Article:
OT: does the PC have adequate memory?

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C

CSGalloway@nc.rr.com

Guest
#1
Hi,

How do I determine if the computer has enough memory (not disk space)? Any advice will be helpful.....
 
C

CSGalloway@nc.rr.com

Guest
#3
Yes but how do I know if I have an adequate amount, given all my programs?
----- Original Message -----
From: Rex Clark
To: CSGalloway@nc.rr.com
Sent: Friday, September 19, 2008 1:54 AM
Subject: RE: [Open Forum-t-463] OT: does the PC have adequate memory?


internal cmd memory
displays physical ram

----- Original Message -----
| Hi,
|
| How do I determine if the computer has enough memory (not disk space)?
Any advice will be helpful.....
 
#4
That's a hard one but minimum would be 512MB 1 gig or better optimal
Bill Gates once said "who would need more 640K"

----- Original Message -----
| Yes but how do I know if I have an adequate amount, given all my programs?
 
C

CSGalloway@nc.rr.com

Guest
#5
Here is the output from mem and memory..... What should the memory load be when it's just sitting?



655360 bytes total conventional memory
655360 bytes available to MS-DOS
632672 largest executable program size

1048576 bytes total contiguous extended memory
0 bytes available contiguous extended memory
941056 bytes available XMS memory
MS-DOS resident in High Memory Area

87 % Memory load

534,556,672 bytes total physical RAM
64,962,560 bytes available physical RAM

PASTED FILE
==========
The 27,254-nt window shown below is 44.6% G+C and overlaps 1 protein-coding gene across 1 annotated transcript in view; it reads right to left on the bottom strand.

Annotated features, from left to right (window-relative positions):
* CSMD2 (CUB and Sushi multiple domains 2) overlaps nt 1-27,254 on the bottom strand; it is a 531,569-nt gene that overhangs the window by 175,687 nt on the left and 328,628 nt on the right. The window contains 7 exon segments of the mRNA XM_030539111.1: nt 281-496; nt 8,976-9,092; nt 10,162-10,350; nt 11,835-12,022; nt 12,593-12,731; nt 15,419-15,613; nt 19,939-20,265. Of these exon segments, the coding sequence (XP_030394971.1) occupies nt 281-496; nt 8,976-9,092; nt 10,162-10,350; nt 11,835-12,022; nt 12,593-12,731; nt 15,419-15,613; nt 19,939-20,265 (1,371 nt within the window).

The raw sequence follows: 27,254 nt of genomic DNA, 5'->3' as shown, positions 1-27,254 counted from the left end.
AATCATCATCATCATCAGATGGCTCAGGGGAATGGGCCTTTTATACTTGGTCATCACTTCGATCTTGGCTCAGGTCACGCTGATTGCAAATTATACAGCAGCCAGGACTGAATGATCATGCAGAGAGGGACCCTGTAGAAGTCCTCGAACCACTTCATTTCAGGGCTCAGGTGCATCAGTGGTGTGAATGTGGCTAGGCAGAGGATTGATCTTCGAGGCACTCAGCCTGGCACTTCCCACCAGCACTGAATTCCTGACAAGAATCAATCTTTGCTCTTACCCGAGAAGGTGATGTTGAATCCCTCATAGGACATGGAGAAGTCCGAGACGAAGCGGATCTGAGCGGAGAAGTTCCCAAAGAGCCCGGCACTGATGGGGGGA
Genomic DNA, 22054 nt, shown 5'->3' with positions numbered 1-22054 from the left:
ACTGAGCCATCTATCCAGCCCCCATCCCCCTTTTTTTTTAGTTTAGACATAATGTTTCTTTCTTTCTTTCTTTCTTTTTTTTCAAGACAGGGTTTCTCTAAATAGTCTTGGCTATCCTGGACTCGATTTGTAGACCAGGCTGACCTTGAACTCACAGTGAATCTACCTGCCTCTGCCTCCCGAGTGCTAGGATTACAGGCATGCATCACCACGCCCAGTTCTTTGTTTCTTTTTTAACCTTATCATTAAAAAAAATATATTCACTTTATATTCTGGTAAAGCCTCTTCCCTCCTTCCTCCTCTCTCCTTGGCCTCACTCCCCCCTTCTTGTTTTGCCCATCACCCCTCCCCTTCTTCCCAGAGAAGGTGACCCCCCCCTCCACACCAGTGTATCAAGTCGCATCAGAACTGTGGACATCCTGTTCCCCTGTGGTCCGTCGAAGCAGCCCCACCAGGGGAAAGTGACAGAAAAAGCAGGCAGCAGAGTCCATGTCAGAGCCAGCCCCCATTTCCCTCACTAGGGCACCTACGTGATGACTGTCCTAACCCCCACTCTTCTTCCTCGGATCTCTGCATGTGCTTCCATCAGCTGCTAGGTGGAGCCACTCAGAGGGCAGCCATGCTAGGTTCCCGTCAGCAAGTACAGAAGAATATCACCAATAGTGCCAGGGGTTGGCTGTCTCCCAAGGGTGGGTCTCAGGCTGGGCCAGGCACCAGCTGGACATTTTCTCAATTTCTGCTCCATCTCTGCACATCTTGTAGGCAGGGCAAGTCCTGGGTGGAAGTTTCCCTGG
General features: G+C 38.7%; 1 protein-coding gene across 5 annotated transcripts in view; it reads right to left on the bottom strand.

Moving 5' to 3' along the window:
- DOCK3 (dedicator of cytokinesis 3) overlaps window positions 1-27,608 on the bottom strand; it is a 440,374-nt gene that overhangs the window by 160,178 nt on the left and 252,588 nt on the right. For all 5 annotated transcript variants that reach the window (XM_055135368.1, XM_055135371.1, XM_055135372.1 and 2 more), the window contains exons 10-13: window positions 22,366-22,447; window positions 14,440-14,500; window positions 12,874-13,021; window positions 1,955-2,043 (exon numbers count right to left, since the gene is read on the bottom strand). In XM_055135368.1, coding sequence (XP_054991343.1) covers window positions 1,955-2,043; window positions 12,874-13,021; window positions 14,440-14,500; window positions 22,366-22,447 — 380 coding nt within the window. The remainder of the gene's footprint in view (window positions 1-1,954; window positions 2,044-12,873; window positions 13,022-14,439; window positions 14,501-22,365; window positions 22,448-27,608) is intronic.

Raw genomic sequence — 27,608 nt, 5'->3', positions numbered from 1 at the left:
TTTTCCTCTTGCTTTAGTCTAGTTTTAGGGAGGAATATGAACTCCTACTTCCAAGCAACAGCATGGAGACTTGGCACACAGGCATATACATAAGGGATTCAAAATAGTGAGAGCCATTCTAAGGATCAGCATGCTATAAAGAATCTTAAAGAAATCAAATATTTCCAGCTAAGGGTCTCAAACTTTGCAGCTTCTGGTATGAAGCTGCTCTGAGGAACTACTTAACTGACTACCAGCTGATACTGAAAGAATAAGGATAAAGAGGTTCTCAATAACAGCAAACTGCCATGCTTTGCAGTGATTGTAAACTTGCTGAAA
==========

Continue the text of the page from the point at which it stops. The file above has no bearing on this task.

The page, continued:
1,306,992,640 bytes total page file
478,294,016 bytes available page file

2,147,352,576 bytes total virtual RAM
2,058,727,424 bytes available virtual RAM

65,536 characters total alias
61,619 characters free

65,536 characters total function
65,496 characters free

131,072 characters total history
----- Original Message -----
From: CSGalloway@nc.rr.com
To: CSGalloway@nc.rr.com
Sent: Friday, September 19, 2008 2:16 AM
Subject: RE: [Open Forum-t-463] OT: does the PC have adequate memory?


Yes but how do I know if I have an adequate amount, given all my programs?
----- Original Message -----
From: Rex Clark
To: CSGalloway@nc.rr.com
Sent: Friday, September 19, 2008 1:54 AM
Subject: RE: [Open Forum-t-463] OT: does the PC have adequate memory?


internal cmd memory
displays physical ram

----- Original Message -----
| Hi,
|
| How do I determine if the computer has enough memory (not disk space)?
Any advice will be helpful.....
 
#6
| Here is the output from mem and memory..... What should the memory load
be when it's just sitting?
| 655360 bytes total conventional memory
| 655360 bytes available to MS-DOS
| 632672 largest executable program size
|
| 1048576 bytes total contiguous extended memory
| 0 bytes available contiguous extended memory
| 941056 bytes available XMS memory
| MS-DOS resident in High Memory Area
Irrelevant standard emulated DOS support in Xp

| 87 % Memory load
|
| 534,556,672 bytes total physical RAM
| 64,962,560 bytes available physical RAM
|
| 1,306,992,640 bytes total page file
| 478,294,016 bytes available page file
|
| 2,147,352,576 bytes total virtual RAM
| 2,058,727,424 bytes available virtual RAM
|
| 65,536 characters total alias
| 61,619 characters free
|
| 65,536 characters total function
| 65,496 characters free
|
| 131,072 characters total history